- Career. This was the easiest for me. To people that inquire whether I consult in my field, I answer, "If I wanted to continue doing the same work, I wouldn't have retired." I left my career behind on the day that I retired, and I don't miss it. There's a very small chance that I may do some work in my career field again, but it's a very, very small chance.
- Second career. It was a little harder to let go of a second career. When I retired, I had visions of starting a second career in a new field, specifically in an area I would love. I tried a number of new jobs: seasonal tax preparation, tutoring for college entrance exams, after school science program, and county park service representative. Although the work was goo, I soon learned that doing what I though I loved didn't pay much. So it wasn't worth the effort to start a second career.
- Working to live. My toughest letting go was having no income from work, which I tested in mid 2012. Due to the Great Recession, I've never been comfortable with not working to pay for some living expenses, even though our financial advisor was confident about our retirement situation. Some readers have accused my of not really retiring based on my part time work schedule which sometimes exceeded 40 hours in a week. However during summer 2012, I had stopped working all my part time jobs and I now feel confident enough to depend entirely on our retirement savings. By mid 2013, I expect to transition to working only one part time job for 2-4 hours a month, since I still find the work to be fun.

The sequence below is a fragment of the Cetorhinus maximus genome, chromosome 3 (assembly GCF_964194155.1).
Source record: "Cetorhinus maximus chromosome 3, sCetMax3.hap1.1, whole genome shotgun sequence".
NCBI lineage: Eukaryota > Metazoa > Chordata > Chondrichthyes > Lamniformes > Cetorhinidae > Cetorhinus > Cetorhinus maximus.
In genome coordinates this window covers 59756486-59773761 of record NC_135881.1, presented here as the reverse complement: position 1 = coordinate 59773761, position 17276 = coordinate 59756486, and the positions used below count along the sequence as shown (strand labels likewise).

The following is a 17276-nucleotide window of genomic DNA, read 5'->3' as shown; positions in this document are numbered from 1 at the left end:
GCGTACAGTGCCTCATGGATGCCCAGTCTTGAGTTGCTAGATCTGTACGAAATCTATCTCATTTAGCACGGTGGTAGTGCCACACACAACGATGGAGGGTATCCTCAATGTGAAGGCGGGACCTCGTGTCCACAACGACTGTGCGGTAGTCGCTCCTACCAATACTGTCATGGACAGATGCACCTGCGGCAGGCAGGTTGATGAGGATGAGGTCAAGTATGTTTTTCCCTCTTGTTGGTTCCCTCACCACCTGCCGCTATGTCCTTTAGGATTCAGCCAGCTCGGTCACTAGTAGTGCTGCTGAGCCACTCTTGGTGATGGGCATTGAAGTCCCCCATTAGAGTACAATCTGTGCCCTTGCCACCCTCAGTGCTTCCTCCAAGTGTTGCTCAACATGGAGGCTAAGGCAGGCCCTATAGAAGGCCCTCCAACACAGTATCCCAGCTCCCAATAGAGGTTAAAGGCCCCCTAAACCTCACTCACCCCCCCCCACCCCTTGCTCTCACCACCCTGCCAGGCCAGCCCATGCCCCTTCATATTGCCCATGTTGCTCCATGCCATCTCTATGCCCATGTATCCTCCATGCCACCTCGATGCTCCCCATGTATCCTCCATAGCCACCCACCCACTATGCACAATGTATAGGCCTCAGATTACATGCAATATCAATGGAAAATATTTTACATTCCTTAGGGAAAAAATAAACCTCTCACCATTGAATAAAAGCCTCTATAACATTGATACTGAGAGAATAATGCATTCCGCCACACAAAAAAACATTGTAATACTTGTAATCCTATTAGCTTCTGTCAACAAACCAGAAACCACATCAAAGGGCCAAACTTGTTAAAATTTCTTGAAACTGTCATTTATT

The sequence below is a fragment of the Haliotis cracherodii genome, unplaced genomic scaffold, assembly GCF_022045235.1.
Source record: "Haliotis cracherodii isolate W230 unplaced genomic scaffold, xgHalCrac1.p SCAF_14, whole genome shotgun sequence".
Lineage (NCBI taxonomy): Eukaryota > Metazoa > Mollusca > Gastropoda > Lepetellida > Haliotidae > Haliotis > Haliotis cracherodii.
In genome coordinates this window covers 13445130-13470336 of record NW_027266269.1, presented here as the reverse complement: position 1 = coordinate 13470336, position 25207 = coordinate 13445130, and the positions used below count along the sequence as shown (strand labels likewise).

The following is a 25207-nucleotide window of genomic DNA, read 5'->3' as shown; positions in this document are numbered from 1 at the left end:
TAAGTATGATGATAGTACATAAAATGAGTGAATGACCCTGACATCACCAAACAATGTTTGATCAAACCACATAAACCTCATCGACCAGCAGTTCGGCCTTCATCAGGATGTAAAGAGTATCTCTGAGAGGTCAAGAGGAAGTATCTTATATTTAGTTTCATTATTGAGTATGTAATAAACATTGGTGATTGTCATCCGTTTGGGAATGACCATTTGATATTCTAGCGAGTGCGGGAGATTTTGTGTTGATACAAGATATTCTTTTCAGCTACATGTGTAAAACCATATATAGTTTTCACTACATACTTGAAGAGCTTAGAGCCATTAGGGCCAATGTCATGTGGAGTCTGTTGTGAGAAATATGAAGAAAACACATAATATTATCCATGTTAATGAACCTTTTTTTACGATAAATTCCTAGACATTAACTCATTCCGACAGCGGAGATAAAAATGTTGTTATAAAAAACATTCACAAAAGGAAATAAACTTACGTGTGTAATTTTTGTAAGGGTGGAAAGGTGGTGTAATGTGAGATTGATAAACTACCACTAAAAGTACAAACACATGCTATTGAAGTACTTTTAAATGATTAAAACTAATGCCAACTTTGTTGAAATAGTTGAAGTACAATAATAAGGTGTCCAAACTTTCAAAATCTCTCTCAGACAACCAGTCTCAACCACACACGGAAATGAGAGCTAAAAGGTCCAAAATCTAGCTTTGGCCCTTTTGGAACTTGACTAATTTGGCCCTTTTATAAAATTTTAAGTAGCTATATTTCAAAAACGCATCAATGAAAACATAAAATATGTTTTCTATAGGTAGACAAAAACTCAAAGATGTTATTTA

For more on Reaping the Rewards, check back every Friday for a new segment.
This is not financial or retirement advice. Please consult a professional advisor.
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